If you wish to speak to a medical professional about anxiety, you can firstly book an appointment with your GP. As they are not strictly mental health professionals, your doctor can refer you to a relevant individual such as a physiatrist. It's important to remember that many cases of mental health illnesses don't necessarily require a physiatrist and there are options offered beforehand such as self-help, group counselling, medications and NHS/charity support.

Upon booking your initial appointment, your doctor may ask you the following:

  • Medical history
  • Personal history
  • Quick physical examination
  • Occasionally, you may have a laboratory test if the symptoms of your anxiety is linked to a physical condition

Diagnosing levels of anxiety can be difficult as everyone experiences this emotion. The key is to recognise the frequency and severity of nervousness. If you find yourself highly concerned about any apprehension you feel, visiting a doctor to pinpoint triggers and the strain of anxiety can help to treat the condition.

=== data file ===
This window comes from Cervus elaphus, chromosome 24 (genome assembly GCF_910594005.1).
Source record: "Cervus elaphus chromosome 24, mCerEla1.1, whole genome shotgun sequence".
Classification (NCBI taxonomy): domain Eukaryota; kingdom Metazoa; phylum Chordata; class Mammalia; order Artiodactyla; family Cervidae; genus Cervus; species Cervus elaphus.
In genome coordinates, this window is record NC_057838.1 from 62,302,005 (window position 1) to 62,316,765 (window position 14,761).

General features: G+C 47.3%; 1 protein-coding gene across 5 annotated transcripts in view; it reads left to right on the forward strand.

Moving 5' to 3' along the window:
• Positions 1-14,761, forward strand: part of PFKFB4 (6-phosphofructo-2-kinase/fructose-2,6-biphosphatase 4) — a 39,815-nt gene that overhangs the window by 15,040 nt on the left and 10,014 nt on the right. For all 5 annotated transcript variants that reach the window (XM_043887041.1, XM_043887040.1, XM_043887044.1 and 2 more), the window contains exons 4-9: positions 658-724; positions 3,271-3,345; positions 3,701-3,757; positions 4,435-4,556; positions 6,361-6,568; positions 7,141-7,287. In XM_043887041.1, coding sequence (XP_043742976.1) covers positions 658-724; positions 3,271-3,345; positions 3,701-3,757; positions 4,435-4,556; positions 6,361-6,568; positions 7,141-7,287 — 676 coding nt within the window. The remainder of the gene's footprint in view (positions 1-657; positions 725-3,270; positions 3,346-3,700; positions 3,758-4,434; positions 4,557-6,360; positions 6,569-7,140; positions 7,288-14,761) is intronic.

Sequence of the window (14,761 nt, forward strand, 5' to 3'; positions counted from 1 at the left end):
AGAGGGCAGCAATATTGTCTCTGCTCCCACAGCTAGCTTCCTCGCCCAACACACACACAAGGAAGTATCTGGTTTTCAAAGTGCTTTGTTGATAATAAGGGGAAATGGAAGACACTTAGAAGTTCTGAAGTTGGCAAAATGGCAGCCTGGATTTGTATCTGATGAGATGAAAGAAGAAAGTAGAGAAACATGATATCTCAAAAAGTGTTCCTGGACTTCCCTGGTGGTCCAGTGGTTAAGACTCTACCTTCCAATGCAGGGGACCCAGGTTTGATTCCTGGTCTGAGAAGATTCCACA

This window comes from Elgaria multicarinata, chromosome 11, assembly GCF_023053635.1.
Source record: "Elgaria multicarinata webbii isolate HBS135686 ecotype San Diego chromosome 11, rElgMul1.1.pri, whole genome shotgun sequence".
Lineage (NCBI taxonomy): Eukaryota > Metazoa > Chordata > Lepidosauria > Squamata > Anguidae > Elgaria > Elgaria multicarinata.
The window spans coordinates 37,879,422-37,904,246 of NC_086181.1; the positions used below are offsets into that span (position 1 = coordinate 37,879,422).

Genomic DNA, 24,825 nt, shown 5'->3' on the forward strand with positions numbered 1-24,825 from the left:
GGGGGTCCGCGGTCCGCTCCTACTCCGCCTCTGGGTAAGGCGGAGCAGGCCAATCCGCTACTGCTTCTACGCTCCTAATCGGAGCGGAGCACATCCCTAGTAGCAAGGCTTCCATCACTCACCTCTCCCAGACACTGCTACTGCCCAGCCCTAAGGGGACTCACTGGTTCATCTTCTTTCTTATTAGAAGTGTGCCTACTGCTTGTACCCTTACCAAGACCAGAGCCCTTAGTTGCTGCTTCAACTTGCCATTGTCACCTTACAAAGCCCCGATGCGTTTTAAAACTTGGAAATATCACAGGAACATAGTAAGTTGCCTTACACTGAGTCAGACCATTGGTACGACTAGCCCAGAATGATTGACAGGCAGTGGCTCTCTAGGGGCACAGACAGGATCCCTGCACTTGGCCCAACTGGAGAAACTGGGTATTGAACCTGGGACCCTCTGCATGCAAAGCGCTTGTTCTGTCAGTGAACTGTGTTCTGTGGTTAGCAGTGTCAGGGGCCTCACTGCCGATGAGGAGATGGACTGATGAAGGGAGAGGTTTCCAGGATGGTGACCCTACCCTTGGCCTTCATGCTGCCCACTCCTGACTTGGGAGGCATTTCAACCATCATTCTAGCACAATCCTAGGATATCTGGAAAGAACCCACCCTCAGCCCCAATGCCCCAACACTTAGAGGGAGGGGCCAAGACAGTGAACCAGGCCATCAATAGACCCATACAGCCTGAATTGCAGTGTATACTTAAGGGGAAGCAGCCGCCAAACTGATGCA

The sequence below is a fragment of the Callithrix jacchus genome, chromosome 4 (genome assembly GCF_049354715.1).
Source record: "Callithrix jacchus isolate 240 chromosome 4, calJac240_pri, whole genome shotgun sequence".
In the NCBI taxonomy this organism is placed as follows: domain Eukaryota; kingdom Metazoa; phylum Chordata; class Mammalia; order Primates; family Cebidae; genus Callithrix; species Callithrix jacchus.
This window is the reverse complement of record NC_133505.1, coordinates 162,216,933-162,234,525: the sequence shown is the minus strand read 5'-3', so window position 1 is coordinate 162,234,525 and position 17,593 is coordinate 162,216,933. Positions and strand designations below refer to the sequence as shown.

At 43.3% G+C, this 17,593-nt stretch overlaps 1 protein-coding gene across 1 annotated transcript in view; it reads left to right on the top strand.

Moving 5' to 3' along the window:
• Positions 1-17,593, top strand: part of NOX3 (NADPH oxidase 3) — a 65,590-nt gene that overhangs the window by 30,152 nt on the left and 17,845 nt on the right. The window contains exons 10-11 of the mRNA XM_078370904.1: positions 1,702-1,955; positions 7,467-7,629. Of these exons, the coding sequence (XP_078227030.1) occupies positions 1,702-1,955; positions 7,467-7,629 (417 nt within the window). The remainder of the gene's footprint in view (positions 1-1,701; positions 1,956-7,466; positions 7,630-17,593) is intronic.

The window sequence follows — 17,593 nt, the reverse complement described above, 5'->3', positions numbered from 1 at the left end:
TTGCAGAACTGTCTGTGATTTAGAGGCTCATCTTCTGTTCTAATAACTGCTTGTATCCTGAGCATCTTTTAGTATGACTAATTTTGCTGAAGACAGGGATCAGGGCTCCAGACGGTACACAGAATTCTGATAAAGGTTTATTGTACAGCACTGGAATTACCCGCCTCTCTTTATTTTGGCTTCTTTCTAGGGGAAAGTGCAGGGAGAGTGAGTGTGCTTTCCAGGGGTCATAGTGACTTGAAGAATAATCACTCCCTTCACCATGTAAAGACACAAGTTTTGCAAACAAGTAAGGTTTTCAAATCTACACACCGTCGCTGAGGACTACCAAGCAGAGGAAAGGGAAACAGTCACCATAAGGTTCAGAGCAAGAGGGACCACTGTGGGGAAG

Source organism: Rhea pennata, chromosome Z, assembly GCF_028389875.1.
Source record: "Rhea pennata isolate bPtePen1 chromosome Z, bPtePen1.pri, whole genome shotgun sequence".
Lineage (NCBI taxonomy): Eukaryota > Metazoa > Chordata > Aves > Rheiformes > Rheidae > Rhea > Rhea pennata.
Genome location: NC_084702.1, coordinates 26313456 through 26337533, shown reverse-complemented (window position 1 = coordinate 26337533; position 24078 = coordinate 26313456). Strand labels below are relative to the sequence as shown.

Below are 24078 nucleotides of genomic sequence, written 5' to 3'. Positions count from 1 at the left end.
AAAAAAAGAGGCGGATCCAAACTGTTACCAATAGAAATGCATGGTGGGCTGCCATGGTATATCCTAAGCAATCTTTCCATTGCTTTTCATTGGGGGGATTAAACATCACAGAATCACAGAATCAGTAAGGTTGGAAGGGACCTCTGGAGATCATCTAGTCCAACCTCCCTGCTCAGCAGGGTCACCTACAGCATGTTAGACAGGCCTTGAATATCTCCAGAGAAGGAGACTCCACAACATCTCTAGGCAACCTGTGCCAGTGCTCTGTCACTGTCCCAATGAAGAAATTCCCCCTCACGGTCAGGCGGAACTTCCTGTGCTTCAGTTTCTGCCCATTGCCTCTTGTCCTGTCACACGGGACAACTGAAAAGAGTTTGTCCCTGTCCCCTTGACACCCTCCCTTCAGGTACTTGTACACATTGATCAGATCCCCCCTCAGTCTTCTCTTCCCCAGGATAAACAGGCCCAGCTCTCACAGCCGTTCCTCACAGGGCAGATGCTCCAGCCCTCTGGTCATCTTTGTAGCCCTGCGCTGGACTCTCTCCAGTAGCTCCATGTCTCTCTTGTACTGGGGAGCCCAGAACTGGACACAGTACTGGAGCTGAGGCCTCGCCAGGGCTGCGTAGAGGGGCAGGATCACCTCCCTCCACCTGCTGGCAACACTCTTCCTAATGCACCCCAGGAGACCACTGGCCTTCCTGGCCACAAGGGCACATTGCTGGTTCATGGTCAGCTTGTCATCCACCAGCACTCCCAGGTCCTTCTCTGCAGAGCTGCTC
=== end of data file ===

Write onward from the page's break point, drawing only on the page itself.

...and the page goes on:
Symptoms of anxiety

Feeling anxious is somewhat different to being diagnosed with anxiety. Whilst we all experience nervousness, fear and apprehension every now and then, anxiety also includes the following symptoms:

  • Intense fear, worry, nervousness, apprehension
  • Nausea
  • Heart palpitations
  • Sweating/flushing
  • Trembling
  • Diarrhoea/stomach upset
  • Headaches
  • Fatigue
  • Difficulty concentrating
  • Confusion
  • Difficulty sleeping and/or odd dreams
  • Irritable or impatient
  • Aches and muscle tension (particularly backache)
  • Urge to urinate
  • Trembling/visual shaking
  • Breathlessness
  • Dizziness
  • Chest pains
  • Pins and needles
  • Dry mouth

Treatments for anxiety

Treating anxiety should always be taken seriously. There are prescription medications available, self-help options and counselling. Depending on the type of your anxiety and severity of symptoms, you will be advised appropriate treatment by your doctor.